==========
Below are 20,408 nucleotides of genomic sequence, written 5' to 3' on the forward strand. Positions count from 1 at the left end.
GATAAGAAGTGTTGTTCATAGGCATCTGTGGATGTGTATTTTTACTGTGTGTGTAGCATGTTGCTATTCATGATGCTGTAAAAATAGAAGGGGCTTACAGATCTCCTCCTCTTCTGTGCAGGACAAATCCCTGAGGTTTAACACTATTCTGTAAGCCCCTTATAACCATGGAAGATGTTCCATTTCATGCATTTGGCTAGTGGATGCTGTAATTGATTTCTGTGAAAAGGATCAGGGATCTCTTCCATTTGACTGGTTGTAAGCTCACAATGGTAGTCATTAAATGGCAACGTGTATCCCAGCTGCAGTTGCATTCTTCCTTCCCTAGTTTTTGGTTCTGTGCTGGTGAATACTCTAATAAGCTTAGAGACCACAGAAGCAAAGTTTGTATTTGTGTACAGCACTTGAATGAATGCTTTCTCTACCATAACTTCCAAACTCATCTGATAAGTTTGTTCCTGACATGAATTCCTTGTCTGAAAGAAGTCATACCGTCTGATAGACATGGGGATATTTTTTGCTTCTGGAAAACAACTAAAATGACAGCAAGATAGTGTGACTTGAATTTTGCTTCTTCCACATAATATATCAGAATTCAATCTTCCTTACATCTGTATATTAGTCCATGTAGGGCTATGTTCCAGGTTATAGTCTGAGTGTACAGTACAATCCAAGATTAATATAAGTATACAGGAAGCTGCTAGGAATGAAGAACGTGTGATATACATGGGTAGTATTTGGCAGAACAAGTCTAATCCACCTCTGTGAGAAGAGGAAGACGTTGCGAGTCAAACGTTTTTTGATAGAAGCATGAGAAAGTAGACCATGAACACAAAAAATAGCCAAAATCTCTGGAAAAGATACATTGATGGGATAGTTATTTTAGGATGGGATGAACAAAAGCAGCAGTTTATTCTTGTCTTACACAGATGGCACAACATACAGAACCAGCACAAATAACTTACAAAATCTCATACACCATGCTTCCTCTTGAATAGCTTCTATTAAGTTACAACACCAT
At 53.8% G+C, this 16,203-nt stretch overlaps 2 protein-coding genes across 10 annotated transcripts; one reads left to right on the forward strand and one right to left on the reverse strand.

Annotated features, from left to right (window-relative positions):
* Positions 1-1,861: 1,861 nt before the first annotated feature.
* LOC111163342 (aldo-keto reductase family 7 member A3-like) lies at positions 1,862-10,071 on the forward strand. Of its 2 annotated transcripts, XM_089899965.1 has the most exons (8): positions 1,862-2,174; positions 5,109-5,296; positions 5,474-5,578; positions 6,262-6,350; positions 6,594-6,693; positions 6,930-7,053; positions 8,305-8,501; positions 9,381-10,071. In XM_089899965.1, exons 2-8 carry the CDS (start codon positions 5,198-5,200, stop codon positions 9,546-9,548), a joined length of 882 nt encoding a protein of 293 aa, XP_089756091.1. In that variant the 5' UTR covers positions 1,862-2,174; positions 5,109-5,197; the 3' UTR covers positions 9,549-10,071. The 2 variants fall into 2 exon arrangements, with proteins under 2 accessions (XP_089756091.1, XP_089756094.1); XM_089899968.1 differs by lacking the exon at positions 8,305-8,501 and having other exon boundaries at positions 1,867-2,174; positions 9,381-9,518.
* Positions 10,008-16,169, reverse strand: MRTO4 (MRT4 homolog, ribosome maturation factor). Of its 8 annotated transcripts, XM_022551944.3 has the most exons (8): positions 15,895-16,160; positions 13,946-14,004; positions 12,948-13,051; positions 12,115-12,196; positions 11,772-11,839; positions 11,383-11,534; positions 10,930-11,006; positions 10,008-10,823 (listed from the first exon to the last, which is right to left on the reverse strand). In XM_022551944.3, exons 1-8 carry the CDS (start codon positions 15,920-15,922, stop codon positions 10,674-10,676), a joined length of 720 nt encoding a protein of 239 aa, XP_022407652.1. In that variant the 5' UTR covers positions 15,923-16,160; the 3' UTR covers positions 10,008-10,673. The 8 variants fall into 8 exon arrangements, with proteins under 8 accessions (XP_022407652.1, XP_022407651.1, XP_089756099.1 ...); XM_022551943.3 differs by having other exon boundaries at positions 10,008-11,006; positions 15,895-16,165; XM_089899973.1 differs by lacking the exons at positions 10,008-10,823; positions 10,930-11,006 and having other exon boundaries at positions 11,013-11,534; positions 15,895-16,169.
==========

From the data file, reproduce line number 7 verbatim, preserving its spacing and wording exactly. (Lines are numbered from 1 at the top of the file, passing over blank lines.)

* Positions 10,008-16,169, reverse strand: MRTO4 (MRT4 homolog, ribosome maturation factor). Of its 8 annotated transcripts, XM_022551944.3 has the most exons (8): positions 15,895-16,160; positions 13,946-14,004; positions 12,948-13,051; positions 12,115-12,196; positions 11,772-11,839; positions 11,383-11,534; positions 10,930-11,006; positions 10,008-10,823 (listed from the first exon to the last, which is right to left on the reverse strand). In XM_022551944.3, exons 1-8 carry the CDS (start codon positions 15,920-15,922, stop codon positions 10,674-10,676), a joined length of 720 nt encoding a protein of 239 aa, XP_022407652.1. In that variant the 5' UTR covers positions 15,923-16,160; the 3' UTR covers positions 10,008-10,673. The 8 variants fall into 8 exon arrangements, with proteins under 8 accessions (XP_022407652.1, XP_022407651.1, XP_089756099.1 ...); XM_022551943.3 differs by having other exon boundaries at positions 10,008-11,006; positions 15,895-16,165; XM_089899973.1 differs by lacking the exons at positions 10,008-10,823; positions 10,930-11,006 and having other exon boundaries at positions 11,013-11,534; positions 15,895-16,169.